Billions spent, but fewer people are using public transportation in Southern California than in 1985

By Laura J. Nelson and Dan Weikel : ridrrants – excerpt

“Despite a $9-billion investment in new light rail and subway lines, [LA County] Metro now has fewer boardings than it did three decades ago [1985], when buses were the county’s only transit option.”

Of course, the central planners’ answer is always the same — “It doesn’t work, so we need to do MORE of the same.”  Sigh.

One thing’s for sure — the planners still get their fat paychecks and astonishingly rich pensions.  No performance standards are in play… (more)

Metro plans to spend more than $12 billion over the next 10 years to build two new rail lines and three extensions, the largest capital investment of any transit agency in the country.

Here’s a thoughtful article from the liberal LA TIMES on the failure of public transit to gain traction in the city of Los Angeles.  Light rail mass transit is ever-popular with choo-choo train lovers and central planners, but doesn’t serve the needs of most of the demographic segment that NEEDS public transportation — the poor and the blue collar folks.  Meanwhile providing a quality, responsive bus service has been a low priority for central planners.   The results speak for themselves.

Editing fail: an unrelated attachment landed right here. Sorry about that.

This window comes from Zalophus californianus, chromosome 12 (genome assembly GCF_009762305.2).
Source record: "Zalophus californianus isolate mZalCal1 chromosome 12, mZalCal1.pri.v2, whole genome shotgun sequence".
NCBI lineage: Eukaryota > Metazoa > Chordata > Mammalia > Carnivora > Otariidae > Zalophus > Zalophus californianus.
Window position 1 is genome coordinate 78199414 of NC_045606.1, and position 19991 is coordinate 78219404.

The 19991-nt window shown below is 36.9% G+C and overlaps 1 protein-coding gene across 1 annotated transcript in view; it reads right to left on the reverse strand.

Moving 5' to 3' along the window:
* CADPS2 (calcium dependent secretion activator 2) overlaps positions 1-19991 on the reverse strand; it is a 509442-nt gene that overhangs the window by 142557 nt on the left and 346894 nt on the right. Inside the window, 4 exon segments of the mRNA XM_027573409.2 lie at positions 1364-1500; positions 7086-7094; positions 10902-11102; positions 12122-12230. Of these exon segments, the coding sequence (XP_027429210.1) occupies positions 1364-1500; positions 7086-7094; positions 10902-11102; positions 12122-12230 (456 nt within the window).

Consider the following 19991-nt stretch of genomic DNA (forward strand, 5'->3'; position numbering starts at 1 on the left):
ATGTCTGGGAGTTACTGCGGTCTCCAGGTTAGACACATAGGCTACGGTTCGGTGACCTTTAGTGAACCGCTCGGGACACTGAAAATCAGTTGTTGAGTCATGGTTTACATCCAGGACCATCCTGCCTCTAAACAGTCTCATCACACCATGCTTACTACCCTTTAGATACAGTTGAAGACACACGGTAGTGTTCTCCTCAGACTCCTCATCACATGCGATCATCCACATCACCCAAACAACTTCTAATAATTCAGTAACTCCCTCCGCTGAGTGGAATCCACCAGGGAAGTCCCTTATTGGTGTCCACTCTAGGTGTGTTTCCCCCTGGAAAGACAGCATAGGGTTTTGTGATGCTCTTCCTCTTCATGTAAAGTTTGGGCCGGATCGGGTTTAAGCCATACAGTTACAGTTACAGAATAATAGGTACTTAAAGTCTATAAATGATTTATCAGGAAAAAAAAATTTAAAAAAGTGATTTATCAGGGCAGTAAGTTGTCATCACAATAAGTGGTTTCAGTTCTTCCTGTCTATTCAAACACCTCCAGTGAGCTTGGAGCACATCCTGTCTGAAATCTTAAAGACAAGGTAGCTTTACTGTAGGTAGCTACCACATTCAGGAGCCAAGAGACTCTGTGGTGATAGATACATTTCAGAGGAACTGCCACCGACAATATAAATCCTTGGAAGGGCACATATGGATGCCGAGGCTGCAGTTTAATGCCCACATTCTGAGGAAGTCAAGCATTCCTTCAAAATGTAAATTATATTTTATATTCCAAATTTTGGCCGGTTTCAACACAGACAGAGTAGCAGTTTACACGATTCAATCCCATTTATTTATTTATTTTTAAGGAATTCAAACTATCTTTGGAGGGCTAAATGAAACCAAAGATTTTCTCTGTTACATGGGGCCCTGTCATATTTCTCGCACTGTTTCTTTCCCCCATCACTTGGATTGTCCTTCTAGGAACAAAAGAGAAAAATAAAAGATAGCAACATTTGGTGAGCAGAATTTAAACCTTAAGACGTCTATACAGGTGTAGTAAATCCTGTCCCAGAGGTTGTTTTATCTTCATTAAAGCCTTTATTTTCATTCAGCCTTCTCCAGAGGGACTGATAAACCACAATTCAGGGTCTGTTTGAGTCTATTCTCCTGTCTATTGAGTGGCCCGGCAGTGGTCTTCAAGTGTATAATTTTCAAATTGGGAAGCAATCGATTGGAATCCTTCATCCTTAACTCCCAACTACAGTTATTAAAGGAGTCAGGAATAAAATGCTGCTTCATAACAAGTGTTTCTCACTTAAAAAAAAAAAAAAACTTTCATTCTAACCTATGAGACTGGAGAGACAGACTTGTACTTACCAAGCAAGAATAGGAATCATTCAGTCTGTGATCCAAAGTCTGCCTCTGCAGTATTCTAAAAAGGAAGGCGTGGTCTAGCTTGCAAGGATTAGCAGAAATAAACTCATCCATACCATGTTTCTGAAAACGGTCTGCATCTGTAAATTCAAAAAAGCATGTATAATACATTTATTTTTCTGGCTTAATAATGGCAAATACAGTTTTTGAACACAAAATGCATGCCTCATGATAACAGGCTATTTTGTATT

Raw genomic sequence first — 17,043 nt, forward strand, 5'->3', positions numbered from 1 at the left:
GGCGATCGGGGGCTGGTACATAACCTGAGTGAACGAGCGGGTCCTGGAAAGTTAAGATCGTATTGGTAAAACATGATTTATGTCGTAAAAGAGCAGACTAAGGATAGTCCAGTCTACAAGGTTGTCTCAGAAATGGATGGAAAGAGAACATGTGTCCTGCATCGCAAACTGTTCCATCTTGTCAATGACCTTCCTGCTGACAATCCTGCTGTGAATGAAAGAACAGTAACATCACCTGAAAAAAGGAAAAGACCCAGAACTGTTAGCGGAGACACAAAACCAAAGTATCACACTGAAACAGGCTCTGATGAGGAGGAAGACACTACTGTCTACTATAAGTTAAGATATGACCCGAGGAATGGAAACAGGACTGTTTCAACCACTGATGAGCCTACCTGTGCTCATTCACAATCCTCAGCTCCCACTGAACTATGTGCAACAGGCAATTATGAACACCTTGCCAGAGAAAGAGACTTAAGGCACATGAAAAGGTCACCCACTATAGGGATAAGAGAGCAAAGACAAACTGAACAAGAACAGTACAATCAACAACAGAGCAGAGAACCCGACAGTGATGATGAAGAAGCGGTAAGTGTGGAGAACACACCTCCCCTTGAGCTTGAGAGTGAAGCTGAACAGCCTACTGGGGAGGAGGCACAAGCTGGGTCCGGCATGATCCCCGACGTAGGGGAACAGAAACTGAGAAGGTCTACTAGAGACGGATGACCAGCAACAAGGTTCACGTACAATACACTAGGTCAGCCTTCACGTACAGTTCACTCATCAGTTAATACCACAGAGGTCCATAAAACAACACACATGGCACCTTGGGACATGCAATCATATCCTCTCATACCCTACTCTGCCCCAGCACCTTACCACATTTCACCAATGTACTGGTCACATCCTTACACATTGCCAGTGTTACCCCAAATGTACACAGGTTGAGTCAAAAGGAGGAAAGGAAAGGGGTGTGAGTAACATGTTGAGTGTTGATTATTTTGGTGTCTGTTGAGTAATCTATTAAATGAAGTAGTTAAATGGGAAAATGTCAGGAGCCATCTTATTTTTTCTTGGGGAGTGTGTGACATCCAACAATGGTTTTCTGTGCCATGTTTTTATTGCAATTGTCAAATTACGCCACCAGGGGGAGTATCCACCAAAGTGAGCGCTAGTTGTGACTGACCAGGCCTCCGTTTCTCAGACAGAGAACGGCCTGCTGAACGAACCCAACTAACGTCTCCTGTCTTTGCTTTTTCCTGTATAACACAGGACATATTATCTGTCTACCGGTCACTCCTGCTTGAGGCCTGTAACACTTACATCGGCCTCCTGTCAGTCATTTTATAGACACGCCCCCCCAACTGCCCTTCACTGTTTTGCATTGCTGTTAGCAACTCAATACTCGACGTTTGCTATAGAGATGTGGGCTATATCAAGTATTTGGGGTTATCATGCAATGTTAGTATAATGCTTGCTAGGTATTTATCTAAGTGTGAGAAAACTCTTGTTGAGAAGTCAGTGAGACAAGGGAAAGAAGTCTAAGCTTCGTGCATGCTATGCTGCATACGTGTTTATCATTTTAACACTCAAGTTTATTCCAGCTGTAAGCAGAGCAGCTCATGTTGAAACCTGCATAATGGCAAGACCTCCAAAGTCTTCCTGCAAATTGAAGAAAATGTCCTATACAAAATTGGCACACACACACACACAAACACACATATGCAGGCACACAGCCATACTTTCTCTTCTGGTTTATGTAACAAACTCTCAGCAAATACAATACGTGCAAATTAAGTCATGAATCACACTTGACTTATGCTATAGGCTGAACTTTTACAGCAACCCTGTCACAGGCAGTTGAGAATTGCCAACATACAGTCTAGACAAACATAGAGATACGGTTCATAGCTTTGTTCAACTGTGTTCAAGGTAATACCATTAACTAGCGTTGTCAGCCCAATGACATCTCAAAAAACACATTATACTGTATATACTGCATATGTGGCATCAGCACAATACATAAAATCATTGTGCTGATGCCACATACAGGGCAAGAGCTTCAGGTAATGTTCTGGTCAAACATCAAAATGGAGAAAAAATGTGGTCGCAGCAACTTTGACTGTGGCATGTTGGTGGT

For almost a decade, transit ridership has declined across Southern California despite enormous and costly efforts by top transportation officials to entice people out of their cars and onto buses and trains.
The Los Angeles County Metropolitan Transportation Authority, the region’s largest carrier, lost more than 10% of its boardings from 2006 to 2015, a decline that appears to be accelerating. Despite a $9-billion investment in new light rail and subway lines, Metro now has fewer boardings than it did three decades ago, when buses were the county’s only transit option.
Most other agencies fare no better. In Orange County, bus ridership plummeted 30% in the last seven years, while some smaller bus operators across the region have experienced declines approaching 25%. In the last two years alone, a Metro study found that 16 transit providers in Los Angeles County saw average quarterly declines of 4% to 5%.
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